Symposium on psychoneurobiological conditioning
The Health, Medical and Neuropsychology unit organizes a symposium on psychoneurobiological conditioning, that will take place on Thursday 5 November 2015.
Date: 5 November 2015
Time: 16.00 – 17.30 hrs
Location: 1A20, Pieter de la Court building (Wassenaarseweg 52, Leiden)
The symposium will be conducted in English.
You are kindly invited to attend this symposium, registration is not required.
Ursula Stockhorst is Full Professor of Experimental Psychology and Biological Psychology at the University of Osnabrück in Germany. She is focused on studying classical conditioning of pharmacological responses (e.g., endocrine parameters after insulin and glucose administration, conditioning of symptoms and immune parameters in cancer), effects of insulin in the CNS (e.g., on blood glucose regulation, food intake, and mood), classical fear conditioning in humans, sex hormones and emotional memory, and olfaction under metabolism. She is a member of the editorial board of Physiology & Behavior.
Abstract: Insulin in the CNS: Unconditioned and conditioned effects of insulin on metabolism, food intake, and memory in humans
While initially only known for its peripheral actions, insulin is by now regarded to be an important neuromodulator in the brain. Animal experiments provide evidence that centrally acting insulin affects food intake, body weight, vagally-mediated peripheral insulin secretion, and memory. We examined the effects of acute and long-term administration of intranasal insulin on insulin-sensitive CNS-functions in healthy humans, i.e., on acute food intake, body-mass index, motivational aspects of food-intake, peripheral insulin secretion, leptin- and catecholamine secretion and blood glucose, and declarative memory. We also addressed Pavlovian conditioning of blood-glucose, insulin, leptin and catecholamines and assessed the differential sensitivity of the male vs. female human brain to insulin´s CNS actions. Since brain insulin signaling is impaired in patients with type-2 diabetes, Alzheimer´s dementia (AD) and mild cognitive impairment (MCI) the putative role of intranasal insulin as a preventive and/or therapeutic strategy to improve brain insulin actions is discussed.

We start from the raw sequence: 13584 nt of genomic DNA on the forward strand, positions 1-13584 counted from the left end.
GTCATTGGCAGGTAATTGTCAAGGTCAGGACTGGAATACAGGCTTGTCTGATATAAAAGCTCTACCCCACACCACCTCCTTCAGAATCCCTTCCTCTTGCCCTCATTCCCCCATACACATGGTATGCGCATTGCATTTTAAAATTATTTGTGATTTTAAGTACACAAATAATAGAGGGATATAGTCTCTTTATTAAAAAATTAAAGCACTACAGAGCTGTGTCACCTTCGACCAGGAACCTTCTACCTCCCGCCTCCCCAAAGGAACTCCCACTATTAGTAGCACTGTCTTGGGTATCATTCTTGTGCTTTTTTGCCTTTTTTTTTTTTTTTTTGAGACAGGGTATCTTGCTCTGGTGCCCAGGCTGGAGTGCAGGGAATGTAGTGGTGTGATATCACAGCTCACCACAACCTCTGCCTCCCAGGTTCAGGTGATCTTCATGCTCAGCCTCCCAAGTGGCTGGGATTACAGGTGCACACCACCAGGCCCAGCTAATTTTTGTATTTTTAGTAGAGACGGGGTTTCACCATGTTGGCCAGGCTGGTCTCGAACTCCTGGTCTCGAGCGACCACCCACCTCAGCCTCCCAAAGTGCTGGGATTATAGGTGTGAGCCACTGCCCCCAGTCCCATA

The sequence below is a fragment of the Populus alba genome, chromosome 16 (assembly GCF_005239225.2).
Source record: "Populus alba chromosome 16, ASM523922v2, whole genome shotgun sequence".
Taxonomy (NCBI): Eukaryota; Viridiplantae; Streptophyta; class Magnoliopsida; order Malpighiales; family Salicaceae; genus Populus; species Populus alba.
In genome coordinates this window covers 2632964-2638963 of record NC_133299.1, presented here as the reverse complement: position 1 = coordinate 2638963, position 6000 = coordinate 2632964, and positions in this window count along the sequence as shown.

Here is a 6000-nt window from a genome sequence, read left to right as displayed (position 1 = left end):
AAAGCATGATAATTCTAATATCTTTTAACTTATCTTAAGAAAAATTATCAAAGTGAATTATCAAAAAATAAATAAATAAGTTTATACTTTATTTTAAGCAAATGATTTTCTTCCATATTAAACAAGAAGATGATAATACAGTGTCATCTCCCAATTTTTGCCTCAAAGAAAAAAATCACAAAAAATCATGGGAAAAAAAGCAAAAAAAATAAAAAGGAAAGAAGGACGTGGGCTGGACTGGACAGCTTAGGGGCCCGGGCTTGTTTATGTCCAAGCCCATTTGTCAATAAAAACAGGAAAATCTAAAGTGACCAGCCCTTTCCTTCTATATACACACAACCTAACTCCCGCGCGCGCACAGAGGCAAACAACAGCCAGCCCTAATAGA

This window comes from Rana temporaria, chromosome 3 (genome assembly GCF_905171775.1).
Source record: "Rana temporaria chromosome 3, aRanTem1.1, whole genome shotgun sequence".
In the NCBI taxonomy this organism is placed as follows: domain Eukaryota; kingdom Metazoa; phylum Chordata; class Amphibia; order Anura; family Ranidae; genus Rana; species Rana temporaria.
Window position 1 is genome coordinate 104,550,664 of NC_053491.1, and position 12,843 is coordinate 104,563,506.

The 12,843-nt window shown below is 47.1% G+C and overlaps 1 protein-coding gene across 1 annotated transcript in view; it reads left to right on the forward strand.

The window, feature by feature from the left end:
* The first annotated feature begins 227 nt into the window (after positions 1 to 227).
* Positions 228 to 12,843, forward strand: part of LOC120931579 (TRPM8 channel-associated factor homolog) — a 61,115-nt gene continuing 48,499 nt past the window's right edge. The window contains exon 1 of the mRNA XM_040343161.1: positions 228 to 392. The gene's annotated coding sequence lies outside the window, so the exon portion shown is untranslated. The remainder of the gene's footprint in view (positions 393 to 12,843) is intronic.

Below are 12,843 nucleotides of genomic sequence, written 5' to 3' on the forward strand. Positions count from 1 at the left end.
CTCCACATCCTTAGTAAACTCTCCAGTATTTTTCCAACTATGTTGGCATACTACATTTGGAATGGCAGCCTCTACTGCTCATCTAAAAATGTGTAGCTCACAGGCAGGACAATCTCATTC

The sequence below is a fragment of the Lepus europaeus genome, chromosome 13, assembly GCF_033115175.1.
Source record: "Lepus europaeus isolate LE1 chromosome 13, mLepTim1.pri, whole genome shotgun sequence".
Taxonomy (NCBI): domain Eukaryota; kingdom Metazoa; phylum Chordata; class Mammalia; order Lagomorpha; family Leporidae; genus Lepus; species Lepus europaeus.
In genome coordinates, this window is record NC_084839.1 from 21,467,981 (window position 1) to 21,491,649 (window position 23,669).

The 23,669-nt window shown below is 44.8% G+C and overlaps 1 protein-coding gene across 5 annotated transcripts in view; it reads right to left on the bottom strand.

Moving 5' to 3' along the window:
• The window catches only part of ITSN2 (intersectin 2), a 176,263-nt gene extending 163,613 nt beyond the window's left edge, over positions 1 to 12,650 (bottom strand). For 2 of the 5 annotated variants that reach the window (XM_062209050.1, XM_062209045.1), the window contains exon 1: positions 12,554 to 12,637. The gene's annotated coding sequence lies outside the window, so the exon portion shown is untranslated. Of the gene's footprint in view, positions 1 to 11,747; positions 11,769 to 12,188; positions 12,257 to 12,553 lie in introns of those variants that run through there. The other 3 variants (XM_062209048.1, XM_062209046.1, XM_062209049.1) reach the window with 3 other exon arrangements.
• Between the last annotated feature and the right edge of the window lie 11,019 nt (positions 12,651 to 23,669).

Gustavo Pacheco-López is a consolidated neuroscientist focused on the studies of the complex interactions among the central nervous, immune and endocrine systems. He has an international authority on the neuro-immune associative learning as his studies have elucidated the neurological bases on the Pavlovian conditioning as modulator of the immune system. Moreover, he actively participated on the development and reappraisal of the therapeutic power of the Placebo Effects. More recently, he has actively contributed innovating and developing an evolutionary perspective of the human behavior in particular elaborating around the social neuroscience, testing hypothesis of the Brain-Immune interactions and the neural basis of disease-avoidant ingestive behavior and the effect of the Microbiota-Gut-Brain axis on the sociability and decision making processes. With an interdisciplinary approach he successfully incorporates cutting edge methods, such as fMRI, next-generation DNA sequencing, indirect in vivo calorimetry, biopotentials telemetry, among others
Abstract: Brain-immune interactions and the neural basis of disease-avoidant ingestive behaviour
Neuro–immune interactions are widely manifested in animal physiology. Since immunity competes for energy with other physiological functions, it is subject to a circadian trade-off between other energy-demanding processes, such as neural activity, locomotion and thermoregulation. When immunity is challenged, this trade-off is tilted to an adaptive energy protecting and reallocation strategy that is identified as ‘sickness behaviour’. In particular diverse disease-avoidant behaviours are evident in the context of ingestion, indicating that several adaptive advantages have been acquired by animals (including humans) during phylogenetic evolution and by ontogenetic experiences.